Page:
Chicken

We all need protein to stay healthy and keep our bodies functioning properly. Chicken is the perfect protein to help your body to build and repair cells and it is low in fat and contains essential amino acids.

A single serving of chicken is 3-ounces, which is the size of a deck of cards or about the size of an adult palm. According to the National Chicken Council, a 3-ounce serving of a cooked skinless, boneless breast has just 1 gram of saturated fat and less than 4 grams of total fat, contains 31 grams of protein and is low in sodium. It also is high in B vitamins, which helps with metabolism, immunity and maintaining normal glucose levels. Protein is essential for strong bones and muscles.

An important difference between dark meat and white meat chicken is the fat content. Dark meat is higher in fat and it contains more iron than white meat. Dark meat also stays moister at higher cooking temperatures, which makes it a better choice for grilling over white meat. The highest amount of fat is found in the skin of chicken. Cooking chicken with the skin-on will help hold moisture and flavor. It is probably best to take the skin off for eating to avoid the extra fat that the skin contains.

At the market:

Preventing food-borne illness is a top priority. Here are top tips for getting chicken safely from the market to the dinner table.

  • When shopping, pick up fresh chicken last.
  • Choose packaged chicken in which the meat appears pink, not gray or yellow. But don’t be concerned if the chicken skin is yellow; either yellow or white is normal.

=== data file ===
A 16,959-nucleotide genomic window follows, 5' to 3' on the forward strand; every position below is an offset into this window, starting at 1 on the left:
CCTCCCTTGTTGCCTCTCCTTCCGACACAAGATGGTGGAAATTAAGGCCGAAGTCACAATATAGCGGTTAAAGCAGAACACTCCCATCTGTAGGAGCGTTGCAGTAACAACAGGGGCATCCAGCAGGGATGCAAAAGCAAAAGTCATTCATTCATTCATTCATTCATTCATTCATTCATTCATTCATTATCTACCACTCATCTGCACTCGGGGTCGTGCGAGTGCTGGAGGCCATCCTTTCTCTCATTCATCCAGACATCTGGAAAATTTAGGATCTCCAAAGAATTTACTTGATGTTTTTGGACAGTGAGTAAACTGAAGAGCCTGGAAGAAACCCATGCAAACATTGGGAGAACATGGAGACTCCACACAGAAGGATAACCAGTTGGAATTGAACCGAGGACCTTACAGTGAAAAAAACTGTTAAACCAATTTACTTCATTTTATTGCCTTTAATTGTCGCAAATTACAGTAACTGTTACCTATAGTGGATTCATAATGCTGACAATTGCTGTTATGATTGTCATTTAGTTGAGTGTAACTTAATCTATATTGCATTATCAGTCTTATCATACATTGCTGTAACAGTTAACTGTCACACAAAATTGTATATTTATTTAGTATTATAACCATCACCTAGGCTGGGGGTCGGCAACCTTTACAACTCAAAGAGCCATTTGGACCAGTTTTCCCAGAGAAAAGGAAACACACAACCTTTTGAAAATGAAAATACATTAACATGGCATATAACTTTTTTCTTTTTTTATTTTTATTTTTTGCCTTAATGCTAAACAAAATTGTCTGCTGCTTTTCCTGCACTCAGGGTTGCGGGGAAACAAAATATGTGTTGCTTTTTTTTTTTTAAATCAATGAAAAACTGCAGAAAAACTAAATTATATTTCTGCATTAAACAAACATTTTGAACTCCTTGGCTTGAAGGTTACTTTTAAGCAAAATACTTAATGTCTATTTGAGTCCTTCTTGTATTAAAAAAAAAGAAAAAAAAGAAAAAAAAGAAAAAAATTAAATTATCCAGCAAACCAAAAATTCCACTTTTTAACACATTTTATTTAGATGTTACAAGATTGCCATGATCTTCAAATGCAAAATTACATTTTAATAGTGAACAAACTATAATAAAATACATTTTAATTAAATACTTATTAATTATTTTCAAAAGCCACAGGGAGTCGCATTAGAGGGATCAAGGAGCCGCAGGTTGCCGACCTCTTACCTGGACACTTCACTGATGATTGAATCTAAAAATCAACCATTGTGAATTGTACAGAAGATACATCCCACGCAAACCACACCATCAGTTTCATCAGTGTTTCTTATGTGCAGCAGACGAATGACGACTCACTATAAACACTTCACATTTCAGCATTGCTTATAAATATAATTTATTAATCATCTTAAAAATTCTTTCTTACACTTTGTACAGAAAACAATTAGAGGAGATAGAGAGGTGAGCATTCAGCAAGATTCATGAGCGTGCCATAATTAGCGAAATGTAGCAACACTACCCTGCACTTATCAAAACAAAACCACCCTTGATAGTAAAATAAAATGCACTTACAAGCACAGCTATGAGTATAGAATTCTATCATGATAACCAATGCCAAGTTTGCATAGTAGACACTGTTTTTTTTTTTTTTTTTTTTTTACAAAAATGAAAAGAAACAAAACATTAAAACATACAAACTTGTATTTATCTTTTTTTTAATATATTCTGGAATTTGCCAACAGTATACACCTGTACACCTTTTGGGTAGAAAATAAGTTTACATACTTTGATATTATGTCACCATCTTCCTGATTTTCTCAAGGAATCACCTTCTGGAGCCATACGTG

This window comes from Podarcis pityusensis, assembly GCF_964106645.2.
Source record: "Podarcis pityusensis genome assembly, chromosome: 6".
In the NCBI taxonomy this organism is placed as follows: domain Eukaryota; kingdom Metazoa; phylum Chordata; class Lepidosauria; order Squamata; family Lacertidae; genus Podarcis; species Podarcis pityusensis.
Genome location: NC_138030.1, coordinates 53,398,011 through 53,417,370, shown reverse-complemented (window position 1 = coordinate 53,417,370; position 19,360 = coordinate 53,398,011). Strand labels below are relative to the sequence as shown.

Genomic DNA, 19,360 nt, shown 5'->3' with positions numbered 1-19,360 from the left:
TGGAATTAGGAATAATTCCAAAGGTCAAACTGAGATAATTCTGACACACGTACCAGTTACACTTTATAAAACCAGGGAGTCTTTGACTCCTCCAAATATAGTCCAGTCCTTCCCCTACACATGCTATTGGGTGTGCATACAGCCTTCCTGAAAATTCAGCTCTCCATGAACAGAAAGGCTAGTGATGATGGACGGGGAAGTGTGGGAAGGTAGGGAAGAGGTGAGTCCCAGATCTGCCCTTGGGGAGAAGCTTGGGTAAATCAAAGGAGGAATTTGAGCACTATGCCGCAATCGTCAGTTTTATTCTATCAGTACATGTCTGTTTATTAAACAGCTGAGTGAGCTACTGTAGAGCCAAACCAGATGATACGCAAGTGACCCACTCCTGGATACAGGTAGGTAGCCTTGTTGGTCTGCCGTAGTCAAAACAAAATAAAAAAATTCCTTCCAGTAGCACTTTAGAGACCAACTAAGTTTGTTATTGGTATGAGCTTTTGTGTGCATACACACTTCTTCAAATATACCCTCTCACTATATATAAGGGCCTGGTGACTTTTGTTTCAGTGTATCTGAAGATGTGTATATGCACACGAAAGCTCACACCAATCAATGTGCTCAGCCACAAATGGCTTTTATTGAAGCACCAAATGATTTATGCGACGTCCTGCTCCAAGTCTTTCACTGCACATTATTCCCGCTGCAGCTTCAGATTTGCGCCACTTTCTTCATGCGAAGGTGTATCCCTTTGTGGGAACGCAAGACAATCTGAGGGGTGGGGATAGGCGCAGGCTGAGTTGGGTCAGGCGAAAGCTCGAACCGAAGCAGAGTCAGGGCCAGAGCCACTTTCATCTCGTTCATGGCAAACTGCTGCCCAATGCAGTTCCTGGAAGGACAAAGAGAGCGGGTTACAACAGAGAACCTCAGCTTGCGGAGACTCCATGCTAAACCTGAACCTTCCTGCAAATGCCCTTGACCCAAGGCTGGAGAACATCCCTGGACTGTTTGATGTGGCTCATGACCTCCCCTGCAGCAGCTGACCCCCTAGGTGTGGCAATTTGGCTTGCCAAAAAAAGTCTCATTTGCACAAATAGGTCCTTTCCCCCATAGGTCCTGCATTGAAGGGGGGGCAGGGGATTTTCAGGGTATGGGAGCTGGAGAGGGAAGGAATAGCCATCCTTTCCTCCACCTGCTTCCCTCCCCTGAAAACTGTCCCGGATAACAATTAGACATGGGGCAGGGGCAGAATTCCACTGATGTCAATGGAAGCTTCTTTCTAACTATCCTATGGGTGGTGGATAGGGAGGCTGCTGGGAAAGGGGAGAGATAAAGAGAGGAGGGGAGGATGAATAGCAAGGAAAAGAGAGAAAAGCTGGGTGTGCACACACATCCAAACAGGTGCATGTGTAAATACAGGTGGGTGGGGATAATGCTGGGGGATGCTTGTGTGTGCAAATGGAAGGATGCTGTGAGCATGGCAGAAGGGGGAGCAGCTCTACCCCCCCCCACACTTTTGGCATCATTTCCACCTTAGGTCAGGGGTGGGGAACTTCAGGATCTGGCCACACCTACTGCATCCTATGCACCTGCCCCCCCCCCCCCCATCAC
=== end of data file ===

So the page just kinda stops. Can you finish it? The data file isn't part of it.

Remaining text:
• Make sure the package is tightly sealed and cold to the touch.
  • Check the “sell-by” date; if it has passed, don’t buy it.
  • Have fresh chicken bagged separately from other groceries.
  • When unpacking groceries, refrigerate chicken until ready to prepare or freeze.

Read Chicken: What To Buy to learn more about shopping for chicken at the market.

 

Storing:

  • Refrigerate fresh chicken in its original package on a low shelf in a cold part of the refrigerator for up to 2 days.  Freeze uncooked chicken if it won’t be used within that time.
  • For extra protection, place chicken in a plastic bag to separate it from other foods and to prevent it from dripping onto other items in the refrigerator.
  • Always use chicken by the “sell-by” date, unless you freeze it.
  • Keep frozen chicken as long as nine months to a year.

 

Preparation and cooking:

  • Wash hands thoroughly after handling raw chicken.
  • Use separate cutting boards to avoid cross-contamination—one for raw meats and one for fruits and vegetables.
  • Defrost chicken in the refrigerator (or in the microwave, if cooking immediately); never defrost on the counter. Chicken may be thawed in cold water. Place chicken in its original wrap or water-tight plastic bag in cold water. Change water often. With this method, it takes about 2 hours to thaw a whole chicken.
  • Do not put frozen chicken in the slow cooker. Instead, thaw first and then place in the slow cooker.
  • Use a meat thermometer to ensure doneness. Cook boneless chicken breasts to 165° F; bone-in breasts to 170°, thighs and legs to 180° F; ground chicken to 165° F; and whole chicken to 180° F, measured in the thigh.
  • To check chicken visually for doneness, pierce chicken with a fork; juices should run clear — not pink — when fork is inserted with ease.
  • Marinade in which raw chicken has been soaking should never be used on cooked chicken.
  • Don’t leave cooked chicken at room temperature for more than two hours.

Our favorite chicken recipes:

Baked Chicken with Blueberry BBQ Sauce

Chicken and Grape Pasta Salad

Chicken Lettuce Cups

Chicken with Peach Sauce

Orange Mediterranean Chicken

Thai Chicken Coconut Soup